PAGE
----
An activist shareholder is calling on Baltimore's Provident Bankshares to find a buyer.
In documents filed with the Securities and Exchange Commission last Friday, investor Jerry Shearer said he is afraid that Provident might miss its chance if does not sell soon.
Consolidation is "leaving the laggards out of touch and far behind," wrote Mr. Shearer, who owns about 2% of the company. "Unless shareholders make their wishes known, Provident is very likely to be left far behind with its franchise value worth less and less."
Mr. Shearer urged shareholders to call Peter M. Martin, the $4 billion- asset banking company's chairman and chief executive, and urge him to sell.
But Mr. Martin took exception to Mr. Shearer's letter, insisting that his company is looking out for its shareholders.
"Our policy is to run this place as if we were going to be here forever," Mr. Martin said in an interview, "but if an attractive offer comes along, we present it to our shareholders. That has never changed."
In his letter to shareholders, Mr. Shearer, managing partner of Mid- Atlantic Investors, Columbia, S.C., complained that Provident's return on assets falls well below that of other midsize banks. Provident returned 0.97% on assets in the second quarter, compared with 1.63% for BB&T Corp., 1.44% for First Virginia Corp., and 1.53% for PNC Bank Corp., he said.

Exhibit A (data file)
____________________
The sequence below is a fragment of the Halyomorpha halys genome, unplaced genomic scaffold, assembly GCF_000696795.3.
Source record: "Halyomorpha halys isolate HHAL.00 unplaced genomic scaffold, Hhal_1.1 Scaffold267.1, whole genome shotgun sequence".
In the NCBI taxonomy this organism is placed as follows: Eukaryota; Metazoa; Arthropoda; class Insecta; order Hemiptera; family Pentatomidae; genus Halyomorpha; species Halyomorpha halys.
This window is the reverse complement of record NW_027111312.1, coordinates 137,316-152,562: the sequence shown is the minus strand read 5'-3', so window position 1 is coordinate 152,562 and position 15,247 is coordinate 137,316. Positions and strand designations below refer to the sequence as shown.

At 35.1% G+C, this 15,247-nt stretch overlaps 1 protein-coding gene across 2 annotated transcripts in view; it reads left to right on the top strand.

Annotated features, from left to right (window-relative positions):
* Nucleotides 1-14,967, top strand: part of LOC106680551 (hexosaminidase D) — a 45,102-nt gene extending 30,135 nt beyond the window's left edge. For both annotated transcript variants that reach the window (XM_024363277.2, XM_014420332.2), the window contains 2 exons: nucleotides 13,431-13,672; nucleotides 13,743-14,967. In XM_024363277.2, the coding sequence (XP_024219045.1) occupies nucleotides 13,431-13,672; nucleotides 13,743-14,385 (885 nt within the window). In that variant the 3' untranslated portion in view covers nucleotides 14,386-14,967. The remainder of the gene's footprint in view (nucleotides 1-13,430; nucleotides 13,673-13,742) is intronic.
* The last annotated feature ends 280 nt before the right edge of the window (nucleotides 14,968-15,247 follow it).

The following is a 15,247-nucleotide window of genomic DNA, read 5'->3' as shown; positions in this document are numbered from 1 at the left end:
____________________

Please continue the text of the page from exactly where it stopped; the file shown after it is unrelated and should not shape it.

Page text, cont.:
He said he is also worried that Provident risks missing out on merger opportunities. He mentioned "street talk" that had the bank in talks to sell itself to Richmond, Va.-based Crestar Financial Corp. last April. Crestar has since sold itself to SunTrust Banks Inc., Atlanta.
"Provident runs the risk of having potential acquirers disappear," Mr. Shearer wrote. This is "a significant risk to shareholders that this shareholder believes management doesn't comprehend."
Mr. Martin's response: "He uses return on assets when most of the industry agrees return on equity and earnings per share are better measures of performance."
Through the first quarter, Provident returned 13.87% on equity, compared to the Maryland bank average of 12.63%, according to Federal Deposit Insurance Corp. data. And Provident's return on assets is up from 0.91% in the second quarter of 1997, according to the same data.
Still, should the company decide to sell, Mr. Martin said, he is confident there will be buyers.
"I have been in this business for 34 years, and there are still how many commercial banks in this country?" he asked. "I know that is his premise, but I don't understand it."
Angelina Billion, an analyst at Johnston, Lemon & Co. in Washington, said Provident has "steadily improving fundamentals," and she rates it "outperform."
However, "they are in an attractive market, and they would be a good fit for a lot of the newcomers to the market," such as BB&T and SunTrust. Winston-Salem, N.C.-based BB&T has already announced a string of deals in the Washington area.
Provident has more than 40 branches in Maryland and southern Pennsylvania. Its main presence is in Greater Baltimore, but it did enter the Washington suburbs last year when it bought Citizens Savings Bank of Gaithersburg, Md.